int fftw_export_wisdom_to_filename(const char *filename); void fftw_export_wisdom_to_file(FILE *output_file); char *fftw_export_wisdom_to_string(void); void fftw_export_wisdom(void (*write_char)(char c, void *), void *data);
These functions allow you to export all currently accumulated wisdom in a form from which it can be later imported and restored, even during a separate run of the program. (See Words of Wisdom-Saving Plans.) The current store of wisdom is not affected by calling any of these routines.
fftw_export_wisdom exports the wisdom to any output
medium, as specified by the callback function
write_char is a
putc-like function that
writes the character
c to some output; its second parameter is
data pointer passed to
convenience, the following three “wrapper” routines are provided:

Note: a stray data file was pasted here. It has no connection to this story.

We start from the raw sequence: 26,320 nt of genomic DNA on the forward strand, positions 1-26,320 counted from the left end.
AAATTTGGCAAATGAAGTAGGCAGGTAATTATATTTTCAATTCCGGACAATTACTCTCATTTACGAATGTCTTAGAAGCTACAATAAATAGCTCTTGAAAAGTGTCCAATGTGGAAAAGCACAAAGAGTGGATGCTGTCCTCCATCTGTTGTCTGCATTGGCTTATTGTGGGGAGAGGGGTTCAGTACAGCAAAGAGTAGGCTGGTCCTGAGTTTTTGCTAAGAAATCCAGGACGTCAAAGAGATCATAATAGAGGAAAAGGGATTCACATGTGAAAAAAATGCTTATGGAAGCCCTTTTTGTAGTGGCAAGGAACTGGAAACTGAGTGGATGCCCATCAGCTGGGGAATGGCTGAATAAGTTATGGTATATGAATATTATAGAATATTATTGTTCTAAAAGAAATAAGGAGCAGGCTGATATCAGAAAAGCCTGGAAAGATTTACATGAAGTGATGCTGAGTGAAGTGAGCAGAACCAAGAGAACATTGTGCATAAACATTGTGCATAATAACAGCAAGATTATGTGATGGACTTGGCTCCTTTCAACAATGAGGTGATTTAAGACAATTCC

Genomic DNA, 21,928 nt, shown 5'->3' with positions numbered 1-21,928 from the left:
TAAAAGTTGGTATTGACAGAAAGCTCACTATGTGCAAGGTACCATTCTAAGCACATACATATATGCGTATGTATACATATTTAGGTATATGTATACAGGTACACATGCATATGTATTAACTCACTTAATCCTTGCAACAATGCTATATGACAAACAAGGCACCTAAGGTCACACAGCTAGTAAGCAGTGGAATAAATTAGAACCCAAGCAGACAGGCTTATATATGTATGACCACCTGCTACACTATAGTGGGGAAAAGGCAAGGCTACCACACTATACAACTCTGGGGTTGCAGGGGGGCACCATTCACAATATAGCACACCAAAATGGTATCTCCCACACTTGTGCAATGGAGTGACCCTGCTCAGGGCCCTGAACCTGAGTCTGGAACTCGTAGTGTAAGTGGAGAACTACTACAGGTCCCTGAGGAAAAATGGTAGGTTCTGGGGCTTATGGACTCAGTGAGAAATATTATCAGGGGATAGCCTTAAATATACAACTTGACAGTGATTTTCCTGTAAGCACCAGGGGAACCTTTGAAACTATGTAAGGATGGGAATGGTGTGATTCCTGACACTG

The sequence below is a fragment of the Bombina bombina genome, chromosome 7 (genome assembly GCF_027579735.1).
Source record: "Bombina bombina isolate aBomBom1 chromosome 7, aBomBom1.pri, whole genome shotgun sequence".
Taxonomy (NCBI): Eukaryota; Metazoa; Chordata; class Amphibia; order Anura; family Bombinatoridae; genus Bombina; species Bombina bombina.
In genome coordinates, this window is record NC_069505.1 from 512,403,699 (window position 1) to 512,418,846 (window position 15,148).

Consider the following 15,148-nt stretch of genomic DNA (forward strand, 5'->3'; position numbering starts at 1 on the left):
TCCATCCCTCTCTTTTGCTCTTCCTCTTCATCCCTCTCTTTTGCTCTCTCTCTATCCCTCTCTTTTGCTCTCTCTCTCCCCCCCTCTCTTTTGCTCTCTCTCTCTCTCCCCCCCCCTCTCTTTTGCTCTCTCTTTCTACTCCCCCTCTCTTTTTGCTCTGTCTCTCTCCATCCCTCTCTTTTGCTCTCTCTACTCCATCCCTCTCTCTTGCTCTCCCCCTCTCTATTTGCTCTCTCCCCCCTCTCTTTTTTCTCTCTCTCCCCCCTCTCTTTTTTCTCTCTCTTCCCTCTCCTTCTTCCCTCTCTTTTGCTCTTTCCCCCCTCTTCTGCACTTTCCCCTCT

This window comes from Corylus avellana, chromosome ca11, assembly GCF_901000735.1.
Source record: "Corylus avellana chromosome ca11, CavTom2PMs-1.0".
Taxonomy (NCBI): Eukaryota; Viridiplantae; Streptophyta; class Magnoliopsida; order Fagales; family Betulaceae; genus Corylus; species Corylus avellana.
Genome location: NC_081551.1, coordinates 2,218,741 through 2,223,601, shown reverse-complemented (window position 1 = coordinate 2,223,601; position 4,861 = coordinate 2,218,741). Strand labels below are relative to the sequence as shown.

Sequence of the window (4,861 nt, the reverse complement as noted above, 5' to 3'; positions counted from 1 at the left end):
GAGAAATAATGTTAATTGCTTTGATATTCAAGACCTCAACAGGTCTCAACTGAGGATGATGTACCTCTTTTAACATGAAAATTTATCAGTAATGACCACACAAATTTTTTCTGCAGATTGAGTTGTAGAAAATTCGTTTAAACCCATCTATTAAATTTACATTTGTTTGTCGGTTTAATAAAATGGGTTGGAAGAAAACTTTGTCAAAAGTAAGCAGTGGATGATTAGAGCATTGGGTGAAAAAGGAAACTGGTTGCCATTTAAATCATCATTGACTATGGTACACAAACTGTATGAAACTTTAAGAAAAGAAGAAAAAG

fftw_export_wisdom_to_filename writes wisdom to a file named
filename (which is created or overwritten), returning
on success and
0 on failure. A lower-level function, which
requires you to open and close the file yourself (e.g. if you want to
write wisdom to a portion of a larger file) is
fftw_export_wisdom_to_file. This writes the wisdom to the
current position in
output_file, which should be open with
write permission; upon exit, the file remains open and is positioned
at the end of the wisdom data.
fftw_export_wisdom_to_string returns a pointer to a
NULL-terminated string holding the wisdom data. This string is
dynamically allocated, and it is the responsibility of the caller to
deallocate it with
free when it is no longer needed.
All of these routines export the wisdom in the same format, which we will not document here except to say that it is LISP-like ASCII text that is insensitive to white space.